In preparation for Every Kid Healthy Week, which kicks off on April 22, WalletHub has released findings from a recent report on 2019’s Best and Worst States for Children's Health Care.
In preparation for Every Kid Healthy Week, which kicks off on April 22, WalletHub has released findings from a recent report on 2019’s Best and Worst States for Children’s Health Care.
Raising a child in the United States can be costly—nearly $235,000, in fact—and healthcare expenses can contribute to much of the total costs. The report compared all 50 states and the District of Columbia (DC) across more than 30 indicators of cost, quality, and access to children’s healthcare.
The data set included share of children aged 0 to 17 in excellent or very good health, pediatricians and family doctors per capita, infant death rate, cost of doctor’s visit, healthy food access, fast food restaurants per capita, and determinants for oral health.
Each metric was graded on a 100-point scale, with 100 representing the best healthcare for children. The researchers then determined each state and DC’s weighted average across all metrics to calculate its overall scores and used the final number to rank the findings.
1. Vermont, 73.40
2. DC, 64.09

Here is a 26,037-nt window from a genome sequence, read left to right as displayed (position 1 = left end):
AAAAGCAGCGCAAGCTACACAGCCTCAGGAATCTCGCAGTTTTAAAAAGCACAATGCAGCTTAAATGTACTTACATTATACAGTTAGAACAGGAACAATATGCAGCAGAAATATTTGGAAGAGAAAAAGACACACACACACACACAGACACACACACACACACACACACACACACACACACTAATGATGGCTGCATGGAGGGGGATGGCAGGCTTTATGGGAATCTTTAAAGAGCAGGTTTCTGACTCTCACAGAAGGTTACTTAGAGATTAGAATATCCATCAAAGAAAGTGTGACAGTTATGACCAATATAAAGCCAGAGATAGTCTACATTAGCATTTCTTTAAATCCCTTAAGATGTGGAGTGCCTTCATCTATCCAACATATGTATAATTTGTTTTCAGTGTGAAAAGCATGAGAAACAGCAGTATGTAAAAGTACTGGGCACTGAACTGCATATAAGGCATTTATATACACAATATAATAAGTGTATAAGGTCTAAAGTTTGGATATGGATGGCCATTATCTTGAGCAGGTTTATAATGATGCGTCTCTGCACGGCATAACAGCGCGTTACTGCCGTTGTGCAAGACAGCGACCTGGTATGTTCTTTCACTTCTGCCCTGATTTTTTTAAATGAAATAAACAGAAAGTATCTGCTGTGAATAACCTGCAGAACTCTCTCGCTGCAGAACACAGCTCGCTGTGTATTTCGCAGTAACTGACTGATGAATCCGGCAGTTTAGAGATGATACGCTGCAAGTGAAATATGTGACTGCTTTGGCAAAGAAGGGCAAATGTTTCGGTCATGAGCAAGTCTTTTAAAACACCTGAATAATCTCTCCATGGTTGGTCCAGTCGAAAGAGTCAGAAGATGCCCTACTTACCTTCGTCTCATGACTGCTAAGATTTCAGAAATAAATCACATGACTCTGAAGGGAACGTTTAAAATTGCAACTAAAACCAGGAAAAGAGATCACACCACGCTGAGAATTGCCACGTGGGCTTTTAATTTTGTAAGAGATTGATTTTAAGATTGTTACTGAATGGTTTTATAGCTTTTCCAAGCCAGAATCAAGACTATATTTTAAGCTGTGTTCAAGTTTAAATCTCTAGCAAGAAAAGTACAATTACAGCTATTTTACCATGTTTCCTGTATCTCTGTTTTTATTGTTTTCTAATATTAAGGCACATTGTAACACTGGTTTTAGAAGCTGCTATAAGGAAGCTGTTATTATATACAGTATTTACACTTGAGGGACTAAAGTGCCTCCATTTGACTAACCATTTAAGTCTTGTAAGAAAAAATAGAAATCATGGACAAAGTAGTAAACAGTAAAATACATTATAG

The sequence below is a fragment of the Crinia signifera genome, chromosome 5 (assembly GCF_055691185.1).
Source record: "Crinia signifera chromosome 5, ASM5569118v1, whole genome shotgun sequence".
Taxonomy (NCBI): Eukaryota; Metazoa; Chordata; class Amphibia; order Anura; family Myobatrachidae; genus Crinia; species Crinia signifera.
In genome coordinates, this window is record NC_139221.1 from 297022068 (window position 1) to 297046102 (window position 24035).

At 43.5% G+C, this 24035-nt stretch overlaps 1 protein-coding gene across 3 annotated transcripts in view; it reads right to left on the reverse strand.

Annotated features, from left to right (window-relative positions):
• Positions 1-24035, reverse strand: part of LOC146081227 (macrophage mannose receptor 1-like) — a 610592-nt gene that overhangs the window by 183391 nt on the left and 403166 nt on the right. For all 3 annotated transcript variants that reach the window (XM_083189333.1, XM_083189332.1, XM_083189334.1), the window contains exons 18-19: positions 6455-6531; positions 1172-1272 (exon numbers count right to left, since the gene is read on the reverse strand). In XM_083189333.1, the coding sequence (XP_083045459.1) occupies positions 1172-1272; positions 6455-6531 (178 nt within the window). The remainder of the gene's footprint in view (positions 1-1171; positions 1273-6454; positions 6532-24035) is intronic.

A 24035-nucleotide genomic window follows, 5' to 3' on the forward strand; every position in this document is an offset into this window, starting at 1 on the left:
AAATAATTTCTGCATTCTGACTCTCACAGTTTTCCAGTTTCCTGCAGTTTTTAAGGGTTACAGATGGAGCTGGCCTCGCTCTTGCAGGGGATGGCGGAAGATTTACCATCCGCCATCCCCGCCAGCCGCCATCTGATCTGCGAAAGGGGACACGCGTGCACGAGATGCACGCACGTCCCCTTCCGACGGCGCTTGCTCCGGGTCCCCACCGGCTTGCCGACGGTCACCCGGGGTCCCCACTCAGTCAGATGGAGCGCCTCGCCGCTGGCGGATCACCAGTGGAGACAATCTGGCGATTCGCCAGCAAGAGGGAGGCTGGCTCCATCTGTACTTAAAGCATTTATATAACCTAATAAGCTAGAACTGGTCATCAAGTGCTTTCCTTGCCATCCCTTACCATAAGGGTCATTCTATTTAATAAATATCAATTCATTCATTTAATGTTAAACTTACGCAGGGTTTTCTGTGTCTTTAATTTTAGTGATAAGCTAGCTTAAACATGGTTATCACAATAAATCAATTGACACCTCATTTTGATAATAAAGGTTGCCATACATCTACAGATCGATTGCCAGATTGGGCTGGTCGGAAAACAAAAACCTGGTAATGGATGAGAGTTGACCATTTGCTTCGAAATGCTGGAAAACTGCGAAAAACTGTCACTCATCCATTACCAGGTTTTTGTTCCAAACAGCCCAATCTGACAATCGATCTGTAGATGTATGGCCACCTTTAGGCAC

3. Massachusetts, 61.98
4. Connecticut, 61.84
5. New York, 60.15
Overall, the top 5 best states for children’s healthcare included the following:
47. Arkansas, 40.41
48. Mississippi, 37.80
49. Texas, 37.02
50. Louisiana, 35.86
51. Nevada, 35.60
Conversely, the top 5 worst states for children’s healthcare were:
The findings showed that Massachusetts had the lowest share of uninsured children aged 0 to 19 (1.40%), which is 7.9 times lower than in Texas, which had the highest share of uninsured children (11%). Additionally, Minnesota had the lowest share of obese children aged 10 to 17 (7.60%), which is 3.4 times lower than the highest, Mississippi (26%).
Importantly, some of the lowest infant death rates in the country were found in Vermont, New Hampshire, Massachusetts, New Jersey, and California, while the highest infant death rates were in Delaware, Louisiana, Arkansas, Mississippi, and Alabama.
Researchers also evaluated each state to determine the oral health of children. This was found by rating each individual state on the following: the share of children aged 1 to 17 with excellent or very good teeth, the share of children aged 0 to 17 lacking access to fluoridated water, the presence of a state oral health plan, dental treatment costs, and dentists per capita, among other factors.
Considering these factors, the report noted that New Hampshire, Maryland, Vermont, Connecticut, and Iowa had the highest percentage of children with excellent or very good teeth, while Oklahoma, New Mexico, Florida, Missouri, and Mississippi had the lowest percentage.